TRIBUTES have been paid to Mary Vile, daughter of Black and Ambers legend Tommy Vile, who has died aged 93 after a short illness, writes Iwan Gabe Davies.
On their website, Newport RFC said she would be “remembered fondly by all” at the club.
A statement read: “(She was) a lovely lady who only recently attended a number of Newport rugby functions at Rodney Parade.
“Mary was rightfully very proud of her father and his achievements with Newport RFC, so much so that she donated a trophy to be presented each season to the Newport RFC player of the year in her father’s name.
“Sam Waldron was the first recipient and the trophy is now held by Adam Frampton.
“She helped Phil Grant write a biography of her father Tom and only recently helped Roger Penn with his book, ‘Three Feathers and a Silver Fern’.
“Mary will be sadly missed and the club sends condolences to family and friends.”
There will be a memorial service at Newport’s St Woolos Cathedral on Tuesday, December 10 at 2.15pm followed by a private family only cremation.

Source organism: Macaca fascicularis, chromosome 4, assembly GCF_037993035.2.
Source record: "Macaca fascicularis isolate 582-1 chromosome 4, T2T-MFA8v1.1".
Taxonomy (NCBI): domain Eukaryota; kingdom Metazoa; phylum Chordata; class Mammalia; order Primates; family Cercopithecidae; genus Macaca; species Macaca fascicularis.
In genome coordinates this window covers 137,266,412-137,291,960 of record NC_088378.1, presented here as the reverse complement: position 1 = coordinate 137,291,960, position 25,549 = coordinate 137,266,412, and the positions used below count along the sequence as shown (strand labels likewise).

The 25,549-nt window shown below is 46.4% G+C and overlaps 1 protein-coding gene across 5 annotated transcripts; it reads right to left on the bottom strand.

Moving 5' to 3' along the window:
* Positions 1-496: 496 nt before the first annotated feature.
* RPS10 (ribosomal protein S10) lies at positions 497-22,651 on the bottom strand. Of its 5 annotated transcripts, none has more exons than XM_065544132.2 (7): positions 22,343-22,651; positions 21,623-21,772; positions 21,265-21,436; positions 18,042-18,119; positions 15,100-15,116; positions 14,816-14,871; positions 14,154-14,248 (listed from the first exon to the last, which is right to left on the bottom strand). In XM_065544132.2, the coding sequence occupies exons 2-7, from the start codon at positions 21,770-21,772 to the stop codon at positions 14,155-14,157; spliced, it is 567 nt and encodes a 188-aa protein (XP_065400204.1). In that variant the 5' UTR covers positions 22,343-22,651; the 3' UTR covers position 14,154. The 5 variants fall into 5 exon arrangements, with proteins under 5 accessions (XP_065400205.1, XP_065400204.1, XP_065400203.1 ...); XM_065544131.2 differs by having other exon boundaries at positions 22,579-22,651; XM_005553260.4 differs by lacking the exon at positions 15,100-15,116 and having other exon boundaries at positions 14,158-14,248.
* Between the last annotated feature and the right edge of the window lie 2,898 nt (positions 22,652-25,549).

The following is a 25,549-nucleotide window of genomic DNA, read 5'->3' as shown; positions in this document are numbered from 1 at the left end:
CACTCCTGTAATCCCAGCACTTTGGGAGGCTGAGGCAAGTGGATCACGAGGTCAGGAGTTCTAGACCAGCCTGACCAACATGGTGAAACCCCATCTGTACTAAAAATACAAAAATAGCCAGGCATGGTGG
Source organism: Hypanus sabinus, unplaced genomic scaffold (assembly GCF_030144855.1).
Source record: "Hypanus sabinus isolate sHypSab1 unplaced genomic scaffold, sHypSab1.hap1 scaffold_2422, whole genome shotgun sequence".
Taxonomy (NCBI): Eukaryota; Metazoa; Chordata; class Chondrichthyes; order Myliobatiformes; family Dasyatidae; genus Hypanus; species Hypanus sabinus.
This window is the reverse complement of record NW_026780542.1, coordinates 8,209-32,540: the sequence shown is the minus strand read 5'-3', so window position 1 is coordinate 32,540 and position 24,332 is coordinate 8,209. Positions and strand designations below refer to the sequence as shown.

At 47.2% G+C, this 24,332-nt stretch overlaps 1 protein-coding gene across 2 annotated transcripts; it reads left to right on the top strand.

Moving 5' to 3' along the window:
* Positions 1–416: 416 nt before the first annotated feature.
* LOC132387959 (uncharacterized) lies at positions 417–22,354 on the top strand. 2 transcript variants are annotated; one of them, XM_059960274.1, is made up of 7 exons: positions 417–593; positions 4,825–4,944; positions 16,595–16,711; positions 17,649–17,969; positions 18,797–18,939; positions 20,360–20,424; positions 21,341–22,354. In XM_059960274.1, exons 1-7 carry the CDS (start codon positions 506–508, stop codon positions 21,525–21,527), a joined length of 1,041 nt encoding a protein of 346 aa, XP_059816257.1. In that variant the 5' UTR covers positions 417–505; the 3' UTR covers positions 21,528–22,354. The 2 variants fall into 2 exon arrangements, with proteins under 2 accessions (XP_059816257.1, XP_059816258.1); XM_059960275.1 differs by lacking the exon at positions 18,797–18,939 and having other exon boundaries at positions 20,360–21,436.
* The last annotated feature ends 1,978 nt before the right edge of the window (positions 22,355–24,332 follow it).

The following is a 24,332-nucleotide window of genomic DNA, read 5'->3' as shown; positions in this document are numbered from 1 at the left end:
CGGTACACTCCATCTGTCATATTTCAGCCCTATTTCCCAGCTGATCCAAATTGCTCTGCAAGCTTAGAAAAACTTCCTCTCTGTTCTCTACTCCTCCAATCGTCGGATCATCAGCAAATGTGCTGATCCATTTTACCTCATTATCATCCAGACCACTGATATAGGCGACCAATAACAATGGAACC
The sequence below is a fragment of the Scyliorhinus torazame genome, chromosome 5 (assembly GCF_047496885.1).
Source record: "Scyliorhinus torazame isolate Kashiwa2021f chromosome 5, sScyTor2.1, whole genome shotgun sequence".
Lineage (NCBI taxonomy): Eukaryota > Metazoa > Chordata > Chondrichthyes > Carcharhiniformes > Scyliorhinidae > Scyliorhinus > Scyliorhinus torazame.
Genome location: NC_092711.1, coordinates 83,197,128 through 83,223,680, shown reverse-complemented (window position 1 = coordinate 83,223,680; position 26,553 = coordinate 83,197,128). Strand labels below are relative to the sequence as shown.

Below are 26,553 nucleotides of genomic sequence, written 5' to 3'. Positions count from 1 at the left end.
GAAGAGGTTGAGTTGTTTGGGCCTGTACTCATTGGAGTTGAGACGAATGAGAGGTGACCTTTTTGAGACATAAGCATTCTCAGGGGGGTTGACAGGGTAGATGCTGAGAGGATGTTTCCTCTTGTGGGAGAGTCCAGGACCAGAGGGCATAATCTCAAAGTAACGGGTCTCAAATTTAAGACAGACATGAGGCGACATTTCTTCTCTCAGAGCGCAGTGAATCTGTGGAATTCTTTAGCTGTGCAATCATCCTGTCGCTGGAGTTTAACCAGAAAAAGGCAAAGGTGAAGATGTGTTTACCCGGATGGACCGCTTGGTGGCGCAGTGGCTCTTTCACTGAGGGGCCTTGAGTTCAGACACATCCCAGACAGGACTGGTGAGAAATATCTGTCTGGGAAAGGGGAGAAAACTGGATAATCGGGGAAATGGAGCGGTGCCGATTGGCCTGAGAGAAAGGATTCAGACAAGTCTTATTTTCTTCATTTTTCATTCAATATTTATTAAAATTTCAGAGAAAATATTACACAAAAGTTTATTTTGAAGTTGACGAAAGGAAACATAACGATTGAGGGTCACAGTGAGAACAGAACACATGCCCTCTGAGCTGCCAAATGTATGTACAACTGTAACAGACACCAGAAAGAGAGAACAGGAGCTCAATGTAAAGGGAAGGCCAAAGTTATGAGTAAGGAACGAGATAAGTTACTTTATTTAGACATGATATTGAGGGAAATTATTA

Tommy Vile was a scrum-half who won the Grand Slam with Wales in its first season after France joined the Five Nations in 1908 and went on to win eight caps, playing for his country before and after the First World War.
He is one of a few select players to have played Test rugby for the British and Irish Lions before representing their country, playing twice against Australia and once against New Zealand on the 1904 tour.
A former Pill Harriers player, he represented Newport 298 times between 1902 and 1921 and served in both the 1914-18 and 1939-45 conflicts, ending the Second World War as a major in the Intelligence Corps.
His incredible life also saw him become an internationals referee (officiating in 13 games between 1923 and 1931) and was president of the Welsh Rugby Union between 1955 and 1956 before he passed away at the age 76 in his native Newport.